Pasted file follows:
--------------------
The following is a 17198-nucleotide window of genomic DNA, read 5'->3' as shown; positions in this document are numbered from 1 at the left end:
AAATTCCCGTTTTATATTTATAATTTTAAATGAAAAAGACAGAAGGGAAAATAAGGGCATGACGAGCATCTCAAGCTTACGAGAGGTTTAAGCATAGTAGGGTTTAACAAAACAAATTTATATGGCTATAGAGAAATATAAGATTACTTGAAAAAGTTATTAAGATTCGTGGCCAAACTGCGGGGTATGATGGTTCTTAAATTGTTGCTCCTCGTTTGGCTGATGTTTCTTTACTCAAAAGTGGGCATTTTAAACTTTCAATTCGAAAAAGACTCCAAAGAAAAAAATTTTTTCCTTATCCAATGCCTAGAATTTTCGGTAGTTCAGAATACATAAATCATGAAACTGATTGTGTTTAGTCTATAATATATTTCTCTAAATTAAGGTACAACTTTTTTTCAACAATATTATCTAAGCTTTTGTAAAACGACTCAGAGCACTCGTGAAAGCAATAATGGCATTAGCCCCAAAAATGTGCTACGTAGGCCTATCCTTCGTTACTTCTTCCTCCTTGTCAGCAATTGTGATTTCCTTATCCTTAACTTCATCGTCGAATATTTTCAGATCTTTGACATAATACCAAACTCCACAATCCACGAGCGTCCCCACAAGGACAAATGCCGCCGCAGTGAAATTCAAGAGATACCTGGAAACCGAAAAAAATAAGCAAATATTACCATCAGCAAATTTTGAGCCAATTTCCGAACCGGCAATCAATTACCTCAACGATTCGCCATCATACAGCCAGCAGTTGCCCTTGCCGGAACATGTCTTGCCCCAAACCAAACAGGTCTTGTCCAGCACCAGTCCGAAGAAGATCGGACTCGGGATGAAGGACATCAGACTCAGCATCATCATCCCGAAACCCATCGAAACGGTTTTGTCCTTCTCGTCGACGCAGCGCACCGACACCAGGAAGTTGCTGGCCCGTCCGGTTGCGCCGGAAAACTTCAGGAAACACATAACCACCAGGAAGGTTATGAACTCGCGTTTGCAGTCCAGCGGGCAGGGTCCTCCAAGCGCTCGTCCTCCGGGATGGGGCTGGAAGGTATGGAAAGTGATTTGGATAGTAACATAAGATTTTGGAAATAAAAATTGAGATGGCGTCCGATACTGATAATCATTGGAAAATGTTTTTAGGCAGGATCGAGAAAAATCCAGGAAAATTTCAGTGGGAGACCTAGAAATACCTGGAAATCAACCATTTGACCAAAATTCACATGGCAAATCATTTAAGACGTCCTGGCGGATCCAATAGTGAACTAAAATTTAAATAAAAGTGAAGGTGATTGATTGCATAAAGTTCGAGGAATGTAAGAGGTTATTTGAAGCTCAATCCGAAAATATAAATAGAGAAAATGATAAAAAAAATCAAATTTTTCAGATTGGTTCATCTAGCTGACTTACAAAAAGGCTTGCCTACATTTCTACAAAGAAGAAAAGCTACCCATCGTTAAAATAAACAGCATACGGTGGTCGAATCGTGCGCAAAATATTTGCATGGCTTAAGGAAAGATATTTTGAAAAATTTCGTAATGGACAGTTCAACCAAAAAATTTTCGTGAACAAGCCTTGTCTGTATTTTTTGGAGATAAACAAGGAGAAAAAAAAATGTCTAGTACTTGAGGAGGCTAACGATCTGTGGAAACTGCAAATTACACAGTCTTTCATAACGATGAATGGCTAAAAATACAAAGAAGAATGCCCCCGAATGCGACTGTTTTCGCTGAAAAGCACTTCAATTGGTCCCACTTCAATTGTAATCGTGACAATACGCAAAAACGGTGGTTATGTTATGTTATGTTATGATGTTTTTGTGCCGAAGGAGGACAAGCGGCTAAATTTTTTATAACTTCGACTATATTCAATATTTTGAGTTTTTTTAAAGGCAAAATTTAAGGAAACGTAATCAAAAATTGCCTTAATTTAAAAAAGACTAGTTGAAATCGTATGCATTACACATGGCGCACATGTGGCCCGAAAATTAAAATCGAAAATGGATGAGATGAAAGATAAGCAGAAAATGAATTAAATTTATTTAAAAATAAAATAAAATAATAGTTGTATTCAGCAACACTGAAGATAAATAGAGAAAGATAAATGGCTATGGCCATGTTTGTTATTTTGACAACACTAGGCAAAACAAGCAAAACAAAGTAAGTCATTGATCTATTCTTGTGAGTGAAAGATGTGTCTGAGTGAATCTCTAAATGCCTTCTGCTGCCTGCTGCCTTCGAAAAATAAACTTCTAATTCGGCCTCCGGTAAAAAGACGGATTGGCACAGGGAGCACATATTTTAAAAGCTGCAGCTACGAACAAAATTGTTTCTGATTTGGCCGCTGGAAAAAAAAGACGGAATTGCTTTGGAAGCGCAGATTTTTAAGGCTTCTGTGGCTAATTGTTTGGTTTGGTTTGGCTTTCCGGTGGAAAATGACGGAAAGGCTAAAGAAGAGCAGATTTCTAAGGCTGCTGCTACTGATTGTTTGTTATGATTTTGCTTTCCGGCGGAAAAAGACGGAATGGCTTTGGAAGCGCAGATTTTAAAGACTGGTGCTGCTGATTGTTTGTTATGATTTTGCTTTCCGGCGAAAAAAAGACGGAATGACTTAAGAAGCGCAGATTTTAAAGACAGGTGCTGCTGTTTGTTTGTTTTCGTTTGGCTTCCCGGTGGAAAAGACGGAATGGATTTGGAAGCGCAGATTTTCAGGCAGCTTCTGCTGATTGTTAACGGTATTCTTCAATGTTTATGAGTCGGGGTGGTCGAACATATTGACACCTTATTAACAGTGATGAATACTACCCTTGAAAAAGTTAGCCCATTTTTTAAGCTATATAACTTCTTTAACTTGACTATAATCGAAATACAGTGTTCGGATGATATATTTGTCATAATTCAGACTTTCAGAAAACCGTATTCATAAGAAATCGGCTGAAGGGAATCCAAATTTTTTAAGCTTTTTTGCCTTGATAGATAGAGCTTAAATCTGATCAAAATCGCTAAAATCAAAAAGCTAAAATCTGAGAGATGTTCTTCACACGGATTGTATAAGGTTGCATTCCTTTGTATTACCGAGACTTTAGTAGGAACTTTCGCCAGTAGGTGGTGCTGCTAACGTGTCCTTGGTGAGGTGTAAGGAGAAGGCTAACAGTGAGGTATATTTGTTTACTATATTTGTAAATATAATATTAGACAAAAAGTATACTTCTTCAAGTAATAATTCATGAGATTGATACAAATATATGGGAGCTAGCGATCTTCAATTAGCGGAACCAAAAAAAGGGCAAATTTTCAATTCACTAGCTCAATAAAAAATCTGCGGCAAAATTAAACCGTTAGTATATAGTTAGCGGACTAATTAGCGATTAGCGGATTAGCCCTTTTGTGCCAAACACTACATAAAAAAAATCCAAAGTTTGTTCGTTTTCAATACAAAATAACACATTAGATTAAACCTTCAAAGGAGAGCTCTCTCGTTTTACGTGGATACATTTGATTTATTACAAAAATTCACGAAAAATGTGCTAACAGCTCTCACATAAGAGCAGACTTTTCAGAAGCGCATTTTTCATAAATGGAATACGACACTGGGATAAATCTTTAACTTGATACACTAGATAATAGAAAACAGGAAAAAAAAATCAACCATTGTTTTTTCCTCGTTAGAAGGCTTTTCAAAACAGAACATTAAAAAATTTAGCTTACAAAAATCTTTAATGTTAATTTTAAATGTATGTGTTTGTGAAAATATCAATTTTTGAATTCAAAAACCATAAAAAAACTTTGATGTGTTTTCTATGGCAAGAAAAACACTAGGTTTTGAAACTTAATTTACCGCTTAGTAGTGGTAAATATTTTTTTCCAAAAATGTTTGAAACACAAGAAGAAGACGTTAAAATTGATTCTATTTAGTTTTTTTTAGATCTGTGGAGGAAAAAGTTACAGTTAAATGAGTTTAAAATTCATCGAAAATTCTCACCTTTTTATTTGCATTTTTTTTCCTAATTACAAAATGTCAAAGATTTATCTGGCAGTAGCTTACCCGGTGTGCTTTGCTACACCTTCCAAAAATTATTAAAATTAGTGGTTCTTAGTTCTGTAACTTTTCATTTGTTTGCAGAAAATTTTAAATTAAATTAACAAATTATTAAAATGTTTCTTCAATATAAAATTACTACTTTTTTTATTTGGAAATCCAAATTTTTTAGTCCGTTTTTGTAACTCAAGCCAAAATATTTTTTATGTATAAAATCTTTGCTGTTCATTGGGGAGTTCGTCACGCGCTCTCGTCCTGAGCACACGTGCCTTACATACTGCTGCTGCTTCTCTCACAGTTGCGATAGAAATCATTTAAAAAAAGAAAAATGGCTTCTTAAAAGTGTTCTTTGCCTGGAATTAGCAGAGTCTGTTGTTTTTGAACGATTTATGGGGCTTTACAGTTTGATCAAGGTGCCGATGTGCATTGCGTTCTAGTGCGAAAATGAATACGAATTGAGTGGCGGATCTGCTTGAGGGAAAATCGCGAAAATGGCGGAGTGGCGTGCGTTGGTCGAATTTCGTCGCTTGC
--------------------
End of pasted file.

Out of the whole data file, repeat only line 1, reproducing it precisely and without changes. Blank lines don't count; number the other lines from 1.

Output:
The following is a 17198-nucleotide window of genomic DNA, read 5'->3' as shown; positions in this document are numbered from 1 at the left end: